DCC 101 - An Introduction to Digital Command & Control
In the coming months, we'll be featuring a series of tutorials and "how-to" articles on Digital Command & Control (DCC). But what is DCC and why should you care? Most of us currently use analog power supplies to drive our model railroads. While many of the newer power packs feature nice capabilities like momentum control, braking and the like, these are still analog power packs.
Simply put, an analog system is nothing more than altering the voltage on your track to achieve different speeds from your locomotives. The higher the voltage, the faster the engine. The ultimate proof of analog power is placing two or more engines on the same track. They'll all accelerate or decelerate as you increase or decrease power.
With the advent of inexpensive microprocessors, many of the manufacturers have incorporated some nice features in their power packs. With momentum control, for instance, you can snap the throttle to maximum, but the power pack will gradually increase power to the rails until it reaches the maximum you set. Likewise, abruptly setting the throttle to zero with the momentum option enabled will cause the power pack to gradually reduce power to the rails until it reaches zero, simulating the realistic momentum of full-scale engines. Using the braking switch causes a faster drop in power, but not instantaneous as with the older analog power supplies.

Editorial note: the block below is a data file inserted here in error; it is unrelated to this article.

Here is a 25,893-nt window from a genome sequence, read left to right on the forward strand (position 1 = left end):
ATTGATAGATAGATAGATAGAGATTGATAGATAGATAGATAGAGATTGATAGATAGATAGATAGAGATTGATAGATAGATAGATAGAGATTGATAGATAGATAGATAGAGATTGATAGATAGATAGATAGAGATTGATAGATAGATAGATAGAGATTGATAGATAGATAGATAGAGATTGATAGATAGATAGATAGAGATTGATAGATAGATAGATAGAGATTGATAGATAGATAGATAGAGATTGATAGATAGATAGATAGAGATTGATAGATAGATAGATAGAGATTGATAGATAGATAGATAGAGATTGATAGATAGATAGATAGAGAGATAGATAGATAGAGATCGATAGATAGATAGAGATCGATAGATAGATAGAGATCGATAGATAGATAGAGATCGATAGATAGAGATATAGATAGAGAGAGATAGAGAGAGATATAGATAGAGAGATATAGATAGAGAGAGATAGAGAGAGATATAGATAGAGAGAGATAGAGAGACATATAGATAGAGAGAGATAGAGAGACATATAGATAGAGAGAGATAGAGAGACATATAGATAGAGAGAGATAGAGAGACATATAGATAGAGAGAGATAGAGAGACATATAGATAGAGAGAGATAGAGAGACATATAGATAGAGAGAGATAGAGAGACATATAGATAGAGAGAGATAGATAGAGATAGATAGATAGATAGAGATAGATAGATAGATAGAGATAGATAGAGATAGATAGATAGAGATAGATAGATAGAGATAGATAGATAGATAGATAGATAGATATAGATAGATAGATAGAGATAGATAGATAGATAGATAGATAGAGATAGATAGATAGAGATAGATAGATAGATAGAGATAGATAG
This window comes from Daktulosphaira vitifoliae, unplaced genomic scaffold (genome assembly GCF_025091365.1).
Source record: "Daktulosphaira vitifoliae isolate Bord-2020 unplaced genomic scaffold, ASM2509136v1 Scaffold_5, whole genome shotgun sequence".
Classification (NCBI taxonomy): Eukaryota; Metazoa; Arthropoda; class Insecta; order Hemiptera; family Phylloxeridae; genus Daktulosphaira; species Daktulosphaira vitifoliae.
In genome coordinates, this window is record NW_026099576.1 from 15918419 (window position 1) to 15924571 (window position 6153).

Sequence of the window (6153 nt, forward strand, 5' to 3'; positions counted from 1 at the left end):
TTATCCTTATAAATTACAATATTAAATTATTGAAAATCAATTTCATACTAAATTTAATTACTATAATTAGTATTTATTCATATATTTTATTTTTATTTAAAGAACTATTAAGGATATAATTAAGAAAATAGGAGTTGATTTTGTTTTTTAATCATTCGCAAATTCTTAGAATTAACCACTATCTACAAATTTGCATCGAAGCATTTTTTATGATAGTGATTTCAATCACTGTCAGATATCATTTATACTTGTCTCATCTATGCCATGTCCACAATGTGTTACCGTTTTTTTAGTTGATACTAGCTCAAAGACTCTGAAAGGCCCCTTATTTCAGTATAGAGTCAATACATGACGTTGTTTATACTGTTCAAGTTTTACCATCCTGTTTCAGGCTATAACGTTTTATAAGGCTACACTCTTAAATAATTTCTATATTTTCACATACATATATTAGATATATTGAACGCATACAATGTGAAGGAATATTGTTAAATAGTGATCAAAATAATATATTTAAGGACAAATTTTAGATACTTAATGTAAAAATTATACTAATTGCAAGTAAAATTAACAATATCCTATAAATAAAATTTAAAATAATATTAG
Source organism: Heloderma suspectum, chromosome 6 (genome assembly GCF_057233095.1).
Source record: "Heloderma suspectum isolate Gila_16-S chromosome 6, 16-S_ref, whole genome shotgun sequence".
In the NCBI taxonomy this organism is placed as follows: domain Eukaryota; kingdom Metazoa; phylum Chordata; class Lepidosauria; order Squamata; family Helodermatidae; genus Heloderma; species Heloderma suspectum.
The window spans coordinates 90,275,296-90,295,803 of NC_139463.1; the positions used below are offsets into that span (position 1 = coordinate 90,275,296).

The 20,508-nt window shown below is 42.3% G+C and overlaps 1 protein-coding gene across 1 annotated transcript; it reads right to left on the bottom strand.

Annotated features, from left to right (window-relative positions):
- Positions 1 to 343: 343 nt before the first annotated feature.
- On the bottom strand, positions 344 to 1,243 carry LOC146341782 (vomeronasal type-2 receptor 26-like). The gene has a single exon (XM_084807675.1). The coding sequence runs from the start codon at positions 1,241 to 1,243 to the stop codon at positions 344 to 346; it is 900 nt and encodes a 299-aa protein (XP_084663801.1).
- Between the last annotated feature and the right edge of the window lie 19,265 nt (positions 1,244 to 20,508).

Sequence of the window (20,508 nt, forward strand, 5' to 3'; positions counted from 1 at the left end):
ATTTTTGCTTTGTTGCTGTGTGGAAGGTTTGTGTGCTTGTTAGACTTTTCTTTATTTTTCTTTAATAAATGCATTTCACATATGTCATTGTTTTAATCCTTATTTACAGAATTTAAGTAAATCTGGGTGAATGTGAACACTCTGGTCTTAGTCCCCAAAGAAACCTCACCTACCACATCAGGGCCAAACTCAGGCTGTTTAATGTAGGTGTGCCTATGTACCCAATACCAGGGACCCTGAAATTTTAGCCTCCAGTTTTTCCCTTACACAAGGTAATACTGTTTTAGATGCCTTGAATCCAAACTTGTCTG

This was an interesting innovation to give engines better low-speed performance. Instead of a steady voltage being applied to the rails as used by normal analog systems, the power was broken into on/off pulses of higher power to jolt the motor into moving, and as the power was increased, the pulses would last longer enabling the engine to accelerate. Once the engine was up to a speed desired by the engineer, he or she could switch the power pack back to normal power to get to higher speeds, sort of like shifting gears. Pulse power was a nice workaround to the poor low speed performance of many engines, but it played havoc with those engines with advanced electronic filters, such as those made in Europe. I've smoked a few of these engines myself.
The only way you could discretely control multiple engines on your layout was to divide your track into isolated power sections, or blocks. Using switches on your control panel, you could route power from one throttle to a section of track while another throttle controlled a different area. This allowed for multiple operators to work independently on the same layout, as long as their assigned engine(s) didn't stray into the power block assigned to another engineer. This scheme worked, but it forced scale engineers to manage track space as well as their engines.
This technology has been around for many years. I saw some of the first DCC systems in Europe in the early 1980s. In the last few years, many of the advances in computer miniaturization and capabilities have finally found their way into the model railroad industry. Despite the rapid advances in capabilities, the cost to convert and use DCC has dropped significantly.